Microsoft's new Surface 2 tablets: Are they sufficiently covered?

There have already been a number of "too little, too late" articles written about today's introduction of Microsoft's upcoming Surface 2 Pro and Surface 2 tablets.

However, despite the the high prices (which start at $899 for the Surface 2 Pro and $449 for the Surface 2), the insistence on installing a crippled version of Windows 8.1 (RT) on the Surface 2, and (perhaps because of these factors), Microsoft's seemingly general inability to crack the consumer market, there is at least one aspect of Surface 2 line-up that I can't help admiring immediately: Its covers.

Microsoft has expanded the range of covers for the Surface 2 -- including one that is not yet available, but which was, for me, one of the most interesting gadgets shown. The Surface Remix Project was developed to allow would-be DJs to do music remixes, complete with numbered buttons, sliders, and keys for volume and control. While this last cover isn't yet available, and there's no word yet on when or how much it will cost, it does illustrate the potential of the tablet/cover combination that Microsoft is promoting.

Surface 2 Remix

The covers that will be available when the Surface 2 ships are upgrades of previous versions: a Touch Cover 2 ($120) that is a bit thinner than its predecessor and has been upgraded to increase its accuracy, and the Type Cover 2 ($130), which will now come in a variety of colors and is also somewhat thinner than the previous version. Both covers will offer backlighting, a nice addition. Sometime in early 2014, Microsoft will also ship a Power Cover ($200) that, according to the company, will add 50% more battery life to the Surface (at nearly a full pound, the Power Cover will also add weight).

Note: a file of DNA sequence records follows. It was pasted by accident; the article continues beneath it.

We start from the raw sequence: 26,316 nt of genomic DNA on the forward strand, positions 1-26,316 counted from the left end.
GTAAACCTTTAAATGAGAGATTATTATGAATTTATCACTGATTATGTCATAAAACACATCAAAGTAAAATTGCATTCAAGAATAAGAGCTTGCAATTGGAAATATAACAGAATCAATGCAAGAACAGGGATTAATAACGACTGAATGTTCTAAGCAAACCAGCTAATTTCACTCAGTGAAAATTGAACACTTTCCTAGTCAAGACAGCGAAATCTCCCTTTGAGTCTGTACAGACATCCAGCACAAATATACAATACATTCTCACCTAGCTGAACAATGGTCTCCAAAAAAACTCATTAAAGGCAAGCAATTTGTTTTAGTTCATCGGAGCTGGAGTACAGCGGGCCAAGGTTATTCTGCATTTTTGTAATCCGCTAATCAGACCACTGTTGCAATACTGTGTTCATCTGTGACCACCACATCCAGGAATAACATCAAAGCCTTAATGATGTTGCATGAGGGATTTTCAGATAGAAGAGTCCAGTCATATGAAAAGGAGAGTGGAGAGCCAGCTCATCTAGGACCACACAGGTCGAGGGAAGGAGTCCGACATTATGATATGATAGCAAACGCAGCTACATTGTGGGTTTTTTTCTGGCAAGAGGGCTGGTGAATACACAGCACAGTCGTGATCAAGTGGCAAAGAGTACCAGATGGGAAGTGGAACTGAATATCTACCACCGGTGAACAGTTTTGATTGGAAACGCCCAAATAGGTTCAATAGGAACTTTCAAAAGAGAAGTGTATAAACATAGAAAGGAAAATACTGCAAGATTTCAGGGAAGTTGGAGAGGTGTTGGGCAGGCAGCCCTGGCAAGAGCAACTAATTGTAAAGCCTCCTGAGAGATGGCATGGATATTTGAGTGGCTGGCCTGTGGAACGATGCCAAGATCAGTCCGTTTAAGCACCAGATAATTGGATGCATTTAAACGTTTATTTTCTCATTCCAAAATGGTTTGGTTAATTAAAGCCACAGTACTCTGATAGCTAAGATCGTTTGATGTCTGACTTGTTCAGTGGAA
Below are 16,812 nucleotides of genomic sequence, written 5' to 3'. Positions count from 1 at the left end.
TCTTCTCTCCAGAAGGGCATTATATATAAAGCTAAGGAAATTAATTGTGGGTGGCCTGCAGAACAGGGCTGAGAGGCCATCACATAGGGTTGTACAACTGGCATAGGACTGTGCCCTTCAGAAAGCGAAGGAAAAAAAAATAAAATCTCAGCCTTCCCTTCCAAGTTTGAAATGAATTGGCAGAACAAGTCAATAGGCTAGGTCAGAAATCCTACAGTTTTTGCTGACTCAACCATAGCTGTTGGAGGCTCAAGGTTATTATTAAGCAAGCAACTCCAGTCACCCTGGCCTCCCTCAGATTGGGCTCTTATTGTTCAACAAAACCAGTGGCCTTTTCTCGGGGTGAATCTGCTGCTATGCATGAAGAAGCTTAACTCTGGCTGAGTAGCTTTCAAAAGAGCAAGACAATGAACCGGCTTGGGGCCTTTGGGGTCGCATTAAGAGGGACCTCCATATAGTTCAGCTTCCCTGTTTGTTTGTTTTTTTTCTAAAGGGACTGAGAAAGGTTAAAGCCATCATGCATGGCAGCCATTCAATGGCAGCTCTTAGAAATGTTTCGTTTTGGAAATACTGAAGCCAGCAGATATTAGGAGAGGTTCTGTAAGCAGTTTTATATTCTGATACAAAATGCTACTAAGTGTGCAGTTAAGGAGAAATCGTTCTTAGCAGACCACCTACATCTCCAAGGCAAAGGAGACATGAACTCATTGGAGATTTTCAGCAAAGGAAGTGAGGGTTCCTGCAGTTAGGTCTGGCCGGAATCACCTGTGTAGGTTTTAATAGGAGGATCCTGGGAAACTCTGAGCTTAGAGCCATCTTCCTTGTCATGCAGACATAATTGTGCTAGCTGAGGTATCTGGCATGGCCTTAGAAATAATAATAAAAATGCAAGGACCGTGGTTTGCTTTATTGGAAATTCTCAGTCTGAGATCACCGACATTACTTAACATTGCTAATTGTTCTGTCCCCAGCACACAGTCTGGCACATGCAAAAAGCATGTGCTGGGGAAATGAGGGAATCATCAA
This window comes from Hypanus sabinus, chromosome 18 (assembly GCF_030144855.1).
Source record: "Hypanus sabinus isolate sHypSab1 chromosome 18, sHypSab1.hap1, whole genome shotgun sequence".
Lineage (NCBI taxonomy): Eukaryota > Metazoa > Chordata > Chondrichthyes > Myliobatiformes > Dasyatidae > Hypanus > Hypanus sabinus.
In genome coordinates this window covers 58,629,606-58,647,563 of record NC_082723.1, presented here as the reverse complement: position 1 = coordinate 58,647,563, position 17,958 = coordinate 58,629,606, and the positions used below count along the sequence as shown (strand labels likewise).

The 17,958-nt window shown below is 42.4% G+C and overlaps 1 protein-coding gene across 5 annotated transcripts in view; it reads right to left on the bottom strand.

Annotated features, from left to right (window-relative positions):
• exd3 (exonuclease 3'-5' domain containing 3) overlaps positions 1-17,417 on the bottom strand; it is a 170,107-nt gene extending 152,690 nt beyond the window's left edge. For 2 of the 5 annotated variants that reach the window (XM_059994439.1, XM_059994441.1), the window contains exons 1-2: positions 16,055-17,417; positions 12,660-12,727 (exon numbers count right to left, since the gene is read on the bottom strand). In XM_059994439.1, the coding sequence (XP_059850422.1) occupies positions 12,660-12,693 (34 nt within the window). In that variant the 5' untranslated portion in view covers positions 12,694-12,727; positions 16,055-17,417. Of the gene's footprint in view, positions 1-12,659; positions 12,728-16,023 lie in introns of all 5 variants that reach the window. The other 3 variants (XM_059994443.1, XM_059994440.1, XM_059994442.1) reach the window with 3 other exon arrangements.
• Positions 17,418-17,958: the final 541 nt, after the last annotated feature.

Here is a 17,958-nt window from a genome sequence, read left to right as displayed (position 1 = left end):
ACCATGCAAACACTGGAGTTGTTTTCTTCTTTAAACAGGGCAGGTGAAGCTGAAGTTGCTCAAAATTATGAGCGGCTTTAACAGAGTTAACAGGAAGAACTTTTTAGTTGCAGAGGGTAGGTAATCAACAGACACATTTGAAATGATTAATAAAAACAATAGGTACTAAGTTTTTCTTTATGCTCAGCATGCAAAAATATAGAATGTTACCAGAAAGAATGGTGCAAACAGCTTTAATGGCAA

I was talking to one of the students attending the introduction who had been using the new Surface 2 and who told me that while she preferred the Touch Cover, her sister preferred the Type Cover. The idea of families being able to not only share a tablet by switching the user identity (which is already available on Windows tablets), but also by popping in a different cover, is a rather neat one.

And it could be expanded -- if Microsoft chose to do so. What about a cover for somebody who wants to create digital art, or one that will make video editing more efficient? A cover for a child? One optimized for spreadsheet/financial use?

Unfortunately, it's unlikely that, at current prices, the Surface and its covers will flood the market. (At one point, the student I was talking to enthused that you could switch keyboards according to your liking the same way that people switched smartphone cases -- and one of her friends pointed out that a smartphone case costs $5.) But it's certainly an interesting concept to consider.

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